Janina Rubinowitz began collecting objects of the Maroon culture after her first trip to the interior of Suriname in the late 1960s. She traveled by airplane and canoe for three days to eventually land on the banks of Diitabiki, a village she would travel back to at least 50 more times over the course of the next 40 years. Rubinowitz considers the Suriname Maroons to be an extension of her being and has developed a humanitarian aid corporation to provide medical supplies and equipment to the elderly members of the Maroon community. Her collection consists of items she has purchased or received as gifts from the villagers during her numerous visits to Diitabiki. As an artist and art educator, Rubinowitz also captures her experiences along the Tapanahony River on canvas and film.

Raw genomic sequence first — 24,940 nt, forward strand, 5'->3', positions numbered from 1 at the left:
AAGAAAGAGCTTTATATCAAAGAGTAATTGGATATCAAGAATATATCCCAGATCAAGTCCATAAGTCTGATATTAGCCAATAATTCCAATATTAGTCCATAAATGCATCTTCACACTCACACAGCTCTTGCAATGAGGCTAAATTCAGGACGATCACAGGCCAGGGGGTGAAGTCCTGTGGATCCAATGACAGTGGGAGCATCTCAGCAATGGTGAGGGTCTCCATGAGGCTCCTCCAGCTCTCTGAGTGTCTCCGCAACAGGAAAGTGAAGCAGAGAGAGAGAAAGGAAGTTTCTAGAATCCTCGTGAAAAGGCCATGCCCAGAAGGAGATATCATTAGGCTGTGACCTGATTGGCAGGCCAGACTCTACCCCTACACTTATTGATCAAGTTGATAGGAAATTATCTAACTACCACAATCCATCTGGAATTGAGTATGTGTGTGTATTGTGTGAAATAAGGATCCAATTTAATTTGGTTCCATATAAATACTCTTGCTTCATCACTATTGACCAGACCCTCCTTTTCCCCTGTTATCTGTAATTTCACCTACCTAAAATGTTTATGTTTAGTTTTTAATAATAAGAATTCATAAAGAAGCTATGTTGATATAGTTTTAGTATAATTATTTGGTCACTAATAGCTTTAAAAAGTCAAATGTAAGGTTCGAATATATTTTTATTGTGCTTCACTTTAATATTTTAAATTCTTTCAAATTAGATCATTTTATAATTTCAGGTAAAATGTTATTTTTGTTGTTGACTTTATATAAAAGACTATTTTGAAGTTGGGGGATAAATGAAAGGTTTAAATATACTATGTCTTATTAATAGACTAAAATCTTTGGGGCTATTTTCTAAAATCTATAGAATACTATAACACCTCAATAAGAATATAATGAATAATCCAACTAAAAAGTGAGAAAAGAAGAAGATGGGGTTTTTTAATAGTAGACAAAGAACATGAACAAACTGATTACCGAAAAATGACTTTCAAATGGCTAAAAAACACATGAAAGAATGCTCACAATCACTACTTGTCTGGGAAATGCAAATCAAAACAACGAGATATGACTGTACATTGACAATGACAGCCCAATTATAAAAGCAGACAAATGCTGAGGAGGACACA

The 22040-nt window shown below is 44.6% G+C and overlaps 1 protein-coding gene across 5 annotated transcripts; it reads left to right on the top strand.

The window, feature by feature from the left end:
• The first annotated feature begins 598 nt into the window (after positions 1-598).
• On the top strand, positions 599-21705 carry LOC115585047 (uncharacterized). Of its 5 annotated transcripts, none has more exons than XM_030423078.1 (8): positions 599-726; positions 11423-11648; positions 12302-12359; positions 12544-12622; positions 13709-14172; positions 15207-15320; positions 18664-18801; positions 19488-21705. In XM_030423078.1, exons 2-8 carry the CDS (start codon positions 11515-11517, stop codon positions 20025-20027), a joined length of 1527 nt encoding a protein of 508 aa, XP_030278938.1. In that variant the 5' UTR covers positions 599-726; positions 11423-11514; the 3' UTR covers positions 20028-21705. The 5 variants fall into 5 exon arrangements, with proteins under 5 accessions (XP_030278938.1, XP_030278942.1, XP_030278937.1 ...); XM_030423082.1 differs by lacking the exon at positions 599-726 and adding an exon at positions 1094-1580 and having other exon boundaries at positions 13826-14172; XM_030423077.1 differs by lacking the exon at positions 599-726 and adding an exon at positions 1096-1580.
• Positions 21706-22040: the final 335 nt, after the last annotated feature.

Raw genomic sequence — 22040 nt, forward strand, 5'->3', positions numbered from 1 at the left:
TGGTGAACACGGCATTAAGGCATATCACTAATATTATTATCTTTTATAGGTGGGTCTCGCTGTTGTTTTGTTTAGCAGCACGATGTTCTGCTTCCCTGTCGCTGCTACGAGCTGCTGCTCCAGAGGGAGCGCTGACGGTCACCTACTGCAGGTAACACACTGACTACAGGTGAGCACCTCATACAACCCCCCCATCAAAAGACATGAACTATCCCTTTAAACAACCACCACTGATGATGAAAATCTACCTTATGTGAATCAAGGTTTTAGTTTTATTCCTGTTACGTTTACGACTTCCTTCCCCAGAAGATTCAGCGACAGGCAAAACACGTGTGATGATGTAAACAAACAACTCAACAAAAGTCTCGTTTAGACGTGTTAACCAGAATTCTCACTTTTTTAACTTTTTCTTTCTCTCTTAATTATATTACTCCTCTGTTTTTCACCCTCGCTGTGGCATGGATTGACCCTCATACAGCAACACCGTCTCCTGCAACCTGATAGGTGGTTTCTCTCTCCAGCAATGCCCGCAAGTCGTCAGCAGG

Da Mi Deh (Ba Kite) is of the Ndjuka tribe that dwells in the interior of Suriname. He is a craftsman of many items collected by Maroon culture scholar Janina Rubinowitz including a set of engraved silver spoons, a wooden paddle, and a rice stirrer.
Other artisans include Ba Baja Gazon, Ma Beda, Da Nene Landvelt of Cottea, and Ba Bonno Velanti, who is also a shaman of the Ndjuka Maroons.
Rites and ceremonies
Social life and customs
Permanent Collection, Smithsonian Anacostia Community Museum